It’s not just terrorism Baghdad needs to worry about. The number of ordinary citizens killed by stray bullets at special events is rising but nobody knows how to combat this potentially deadly tribal tradition.
Every year on Iraqi social media, locals post stories about the problem with stray bullets. One such example involves a young man called Ahmed who ended up being killed on his wedding day – by one of the friends he had invited to the marriage. As is traditional in Iraq, those celebrating the union had been firing guns into the sky. A stray bullet hit the groom and he was killed.
It’s a long-standing tradition in Iraq to fire guns into the air at occasions like weddings, funerals and even sports matches. But recently popular opinion seems to be turning against the practice. This week Iraqi prime minister, Haider al-Abadi, announced that he is going to launch a campaign to encourage people to stop firing their guns at special occasions.
The ministry of the interior joined in, announcing they too would be taking part in the campaign and saying they had arrested seven people over the past week for firing into the air. The ministry of health added that one person was killed and 19 others were injured after locals watched the recent Arabian Gulf Cup, when the Iraqi team won and moved through to the next round.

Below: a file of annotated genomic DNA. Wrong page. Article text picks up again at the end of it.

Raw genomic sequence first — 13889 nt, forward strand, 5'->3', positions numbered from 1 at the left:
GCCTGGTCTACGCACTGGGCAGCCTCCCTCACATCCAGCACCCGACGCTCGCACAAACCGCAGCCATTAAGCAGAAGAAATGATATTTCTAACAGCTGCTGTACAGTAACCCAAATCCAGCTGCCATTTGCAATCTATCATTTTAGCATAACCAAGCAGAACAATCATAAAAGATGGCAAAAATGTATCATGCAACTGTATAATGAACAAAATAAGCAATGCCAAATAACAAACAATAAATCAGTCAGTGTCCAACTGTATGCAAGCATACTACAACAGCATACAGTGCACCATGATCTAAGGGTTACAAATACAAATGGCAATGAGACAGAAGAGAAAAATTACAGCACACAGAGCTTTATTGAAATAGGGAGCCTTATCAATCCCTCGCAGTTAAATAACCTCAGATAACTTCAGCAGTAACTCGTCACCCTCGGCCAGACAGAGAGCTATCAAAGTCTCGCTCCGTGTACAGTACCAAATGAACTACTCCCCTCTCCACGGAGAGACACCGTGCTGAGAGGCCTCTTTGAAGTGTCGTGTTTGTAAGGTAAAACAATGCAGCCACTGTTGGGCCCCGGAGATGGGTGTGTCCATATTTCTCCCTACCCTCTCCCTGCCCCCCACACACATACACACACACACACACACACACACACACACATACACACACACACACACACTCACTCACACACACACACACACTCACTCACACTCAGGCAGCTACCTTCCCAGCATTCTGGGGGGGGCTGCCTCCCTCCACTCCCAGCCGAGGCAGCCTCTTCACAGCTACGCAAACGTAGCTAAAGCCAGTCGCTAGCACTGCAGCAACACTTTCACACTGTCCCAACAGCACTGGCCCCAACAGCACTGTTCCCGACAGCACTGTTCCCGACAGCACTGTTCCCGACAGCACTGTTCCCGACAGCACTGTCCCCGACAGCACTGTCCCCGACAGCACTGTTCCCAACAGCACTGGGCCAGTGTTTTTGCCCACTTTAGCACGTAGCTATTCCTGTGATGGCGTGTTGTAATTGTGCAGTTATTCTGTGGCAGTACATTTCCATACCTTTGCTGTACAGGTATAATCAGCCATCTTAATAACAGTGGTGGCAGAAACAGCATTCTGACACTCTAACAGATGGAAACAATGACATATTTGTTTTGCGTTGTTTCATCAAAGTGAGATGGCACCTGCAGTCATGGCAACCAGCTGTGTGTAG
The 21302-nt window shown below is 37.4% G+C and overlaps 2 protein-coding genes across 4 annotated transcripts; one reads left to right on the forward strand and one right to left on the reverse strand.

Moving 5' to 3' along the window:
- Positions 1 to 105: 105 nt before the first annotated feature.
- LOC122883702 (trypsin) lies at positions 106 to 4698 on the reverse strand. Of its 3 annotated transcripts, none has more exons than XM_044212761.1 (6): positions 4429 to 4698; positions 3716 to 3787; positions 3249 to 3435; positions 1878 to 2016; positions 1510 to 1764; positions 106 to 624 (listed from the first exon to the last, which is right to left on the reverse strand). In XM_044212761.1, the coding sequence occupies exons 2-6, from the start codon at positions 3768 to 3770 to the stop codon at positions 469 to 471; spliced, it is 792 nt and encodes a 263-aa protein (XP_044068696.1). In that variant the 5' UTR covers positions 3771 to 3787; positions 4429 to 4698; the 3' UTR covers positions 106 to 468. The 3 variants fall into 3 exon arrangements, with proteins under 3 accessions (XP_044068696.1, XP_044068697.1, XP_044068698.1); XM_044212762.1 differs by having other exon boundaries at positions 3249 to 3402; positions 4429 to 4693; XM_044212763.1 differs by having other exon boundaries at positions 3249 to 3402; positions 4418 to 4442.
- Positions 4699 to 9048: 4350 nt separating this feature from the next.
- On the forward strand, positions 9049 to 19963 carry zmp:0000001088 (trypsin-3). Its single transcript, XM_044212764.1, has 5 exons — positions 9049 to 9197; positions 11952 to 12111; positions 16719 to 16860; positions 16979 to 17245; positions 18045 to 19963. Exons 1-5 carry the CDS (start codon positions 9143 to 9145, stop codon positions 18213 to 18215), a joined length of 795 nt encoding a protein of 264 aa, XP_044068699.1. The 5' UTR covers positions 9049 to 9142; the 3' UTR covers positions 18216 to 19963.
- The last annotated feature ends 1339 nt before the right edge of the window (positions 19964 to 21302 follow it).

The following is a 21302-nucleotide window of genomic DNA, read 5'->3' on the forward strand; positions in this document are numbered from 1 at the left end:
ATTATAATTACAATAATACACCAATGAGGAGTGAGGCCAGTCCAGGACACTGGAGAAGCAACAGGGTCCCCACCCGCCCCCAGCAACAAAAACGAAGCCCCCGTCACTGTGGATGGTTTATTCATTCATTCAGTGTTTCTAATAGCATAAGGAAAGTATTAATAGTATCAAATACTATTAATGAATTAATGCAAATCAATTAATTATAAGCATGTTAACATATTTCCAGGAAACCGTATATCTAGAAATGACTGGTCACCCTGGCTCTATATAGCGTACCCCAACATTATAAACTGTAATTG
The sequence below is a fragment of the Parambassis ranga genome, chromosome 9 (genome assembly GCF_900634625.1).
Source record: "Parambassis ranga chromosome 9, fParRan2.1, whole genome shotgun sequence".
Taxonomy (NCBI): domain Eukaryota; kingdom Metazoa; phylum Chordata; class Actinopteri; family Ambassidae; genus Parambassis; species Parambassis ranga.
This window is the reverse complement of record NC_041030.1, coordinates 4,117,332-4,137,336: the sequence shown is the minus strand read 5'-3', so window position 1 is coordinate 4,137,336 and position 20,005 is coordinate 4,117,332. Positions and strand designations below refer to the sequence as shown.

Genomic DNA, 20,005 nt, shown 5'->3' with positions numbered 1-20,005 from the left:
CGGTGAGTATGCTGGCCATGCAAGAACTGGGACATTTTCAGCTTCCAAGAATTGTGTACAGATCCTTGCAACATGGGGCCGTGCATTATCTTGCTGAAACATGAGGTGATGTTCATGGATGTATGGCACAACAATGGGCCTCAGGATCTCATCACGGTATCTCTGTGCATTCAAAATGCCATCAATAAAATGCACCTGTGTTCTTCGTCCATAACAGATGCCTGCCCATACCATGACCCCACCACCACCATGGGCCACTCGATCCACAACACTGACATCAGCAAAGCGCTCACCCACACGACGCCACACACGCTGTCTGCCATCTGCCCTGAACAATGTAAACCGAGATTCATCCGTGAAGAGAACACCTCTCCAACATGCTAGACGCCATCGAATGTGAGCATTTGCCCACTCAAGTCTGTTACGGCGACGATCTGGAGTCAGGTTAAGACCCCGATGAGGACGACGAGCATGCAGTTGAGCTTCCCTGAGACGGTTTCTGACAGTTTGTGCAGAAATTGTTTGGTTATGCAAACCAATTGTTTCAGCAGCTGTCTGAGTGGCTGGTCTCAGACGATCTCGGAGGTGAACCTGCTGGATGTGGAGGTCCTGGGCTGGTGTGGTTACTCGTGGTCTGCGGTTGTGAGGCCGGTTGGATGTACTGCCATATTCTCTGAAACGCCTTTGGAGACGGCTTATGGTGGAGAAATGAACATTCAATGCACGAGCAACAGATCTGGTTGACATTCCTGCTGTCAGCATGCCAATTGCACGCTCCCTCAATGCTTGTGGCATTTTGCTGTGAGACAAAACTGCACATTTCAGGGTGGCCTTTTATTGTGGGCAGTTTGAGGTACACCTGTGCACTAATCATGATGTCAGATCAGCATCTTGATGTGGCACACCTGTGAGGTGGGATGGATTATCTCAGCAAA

Part of the problem is the amount of gun ownership in Iraq. In 2012, the Iraqi government led by Nouri al-Maliki, prime minister at the time, said that each household could own one gun but that the weapon needed to be registered at the nearest police station. This rule didn’t really work – there are so many unregistered guns in Iraq as well as special gun markets in almost every city. One of Baghdad’s most famous is the Maridi market, in the middle of the low-income suburb of Sadr City.